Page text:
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Karen's Blogs

Blogs are brief, to-the-point, conversational and packed with information, strategies, and tips to turn troubled eaters into “normal” eaters and to help you enjoy a happier, healthier life.Sign up by clicking "Subscribe" below and they’ll arrive in your inbox. 

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When Food Is No Longer the Center of Your Life

Although many disregulated eaters yearn for the day when food is no longer the center of their lives, my experience is that when this happens, they experience substantial disquiet within. Much as they’ve waited for food to be just nourishment, they’re not sure what to do with all the open space in their minds—and their days.

Stopping any major habit can leave a hole in your life. Maybe you went out for a drink every Friday night with friends after work since high school, until they started to pair off with romantic partners Or perhaps it was the Sunday night basketball game that had been going on for years and got scotched when too many of the old-timers no longer wanted to play regularly. Or maybe your favorite Thursday night TV shows aren’t there in the new Fall line-up, or your sister, who’s been your best bud, moves away.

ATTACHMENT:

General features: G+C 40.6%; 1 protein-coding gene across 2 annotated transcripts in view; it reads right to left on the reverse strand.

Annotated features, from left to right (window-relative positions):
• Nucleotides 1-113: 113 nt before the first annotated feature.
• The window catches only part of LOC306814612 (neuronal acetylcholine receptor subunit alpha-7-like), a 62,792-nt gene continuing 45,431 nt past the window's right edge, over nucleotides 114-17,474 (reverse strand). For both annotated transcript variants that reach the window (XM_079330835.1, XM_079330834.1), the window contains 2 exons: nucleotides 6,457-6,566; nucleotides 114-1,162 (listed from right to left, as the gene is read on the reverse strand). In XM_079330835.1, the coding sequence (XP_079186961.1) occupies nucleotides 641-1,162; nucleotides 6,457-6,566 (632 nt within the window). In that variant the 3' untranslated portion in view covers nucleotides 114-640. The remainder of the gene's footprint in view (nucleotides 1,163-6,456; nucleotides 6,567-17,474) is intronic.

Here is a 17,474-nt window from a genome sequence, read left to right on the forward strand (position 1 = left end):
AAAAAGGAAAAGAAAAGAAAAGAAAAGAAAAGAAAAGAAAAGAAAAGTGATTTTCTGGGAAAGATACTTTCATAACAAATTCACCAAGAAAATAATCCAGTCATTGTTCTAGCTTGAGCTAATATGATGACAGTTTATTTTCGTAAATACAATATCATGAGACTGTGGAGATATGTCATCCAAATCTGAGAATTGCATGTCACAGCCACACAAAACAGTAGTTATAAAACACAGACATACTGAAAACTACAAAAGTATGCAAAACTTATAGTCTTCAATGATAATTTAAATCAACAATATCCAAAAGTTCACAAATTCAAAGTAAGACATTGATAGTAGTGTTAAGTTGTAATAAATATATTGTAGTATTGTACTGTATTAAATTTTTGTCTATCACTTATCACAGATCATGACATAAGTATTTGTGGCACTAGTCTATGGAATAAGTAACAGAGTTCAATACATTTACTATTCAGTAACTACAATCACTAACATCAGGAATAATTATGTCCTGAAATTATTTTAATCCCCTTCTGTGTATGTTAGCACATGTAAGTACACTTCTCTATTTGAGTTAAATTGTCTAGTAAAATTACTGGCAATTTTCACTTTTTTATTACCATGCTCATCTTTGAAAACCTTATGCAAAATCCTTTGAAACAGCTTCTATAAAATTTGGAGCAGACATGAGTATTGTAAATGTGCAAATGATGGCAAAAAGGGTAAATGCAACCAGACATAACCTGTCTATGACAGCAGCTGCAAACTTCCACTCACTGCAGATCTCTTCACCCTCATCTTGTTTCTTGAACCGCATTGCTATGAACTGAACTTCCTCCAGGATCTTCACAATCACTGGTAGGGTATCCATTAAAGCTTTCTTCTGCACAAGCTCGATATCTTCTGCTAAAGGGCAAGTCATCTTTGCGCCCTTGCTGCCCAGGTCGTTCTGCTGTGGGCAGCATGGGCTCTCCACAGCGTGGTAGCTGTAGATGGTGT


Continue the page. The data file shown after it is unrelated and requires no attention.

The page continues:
If food and weight have been a major focus of your life for decades, you may feel their loss when you no longer are obsessed with them. Even as you’re experiencing joy that every waking moment isn’t consumed with thoughts of food and the scale, you may also be feeling slightly bereft. You think, Wow, I sure have a lot of time on my hands now and I don’t know what to think about or how to use it. Rather than stay in discomfort and think something’s wrong, recognize that you’re experiencing a major life shift. No need to judge yourself for not knowing what to do now that you’ve given up your unhealthy food habits. Simply be curious and open to your feelings.

Having an obsession—and then not having one—may leave a big crater in your life. Worrying about food, eating and weight can be a central organizing focus of your life, and when you remove it, you may feel an odd emptiness inside. What will you worry about now? What thoughts will fill your spare moments? What activities will stir up your passion? What will you talk about with friends and family if not food, diets, what you can/should/shouldn’t eat? What will center you when you feel discombobulated?

You may grieve for the years you spent preoccupied with every morsel that entered your mouth. You may experience regrets, but please don’t be angry with yourself and never berate yourself for time you think you wasted obsessing about food or weight. That was then and this is now. You learned, you changed, you grew, and are a better person for what you’ve been through. Be open to new thoughts, activities, and interests and be absolutely assured that you will find better things to fill your mind and your time. Experience your feelings without dwelling on them and let yourself move on.

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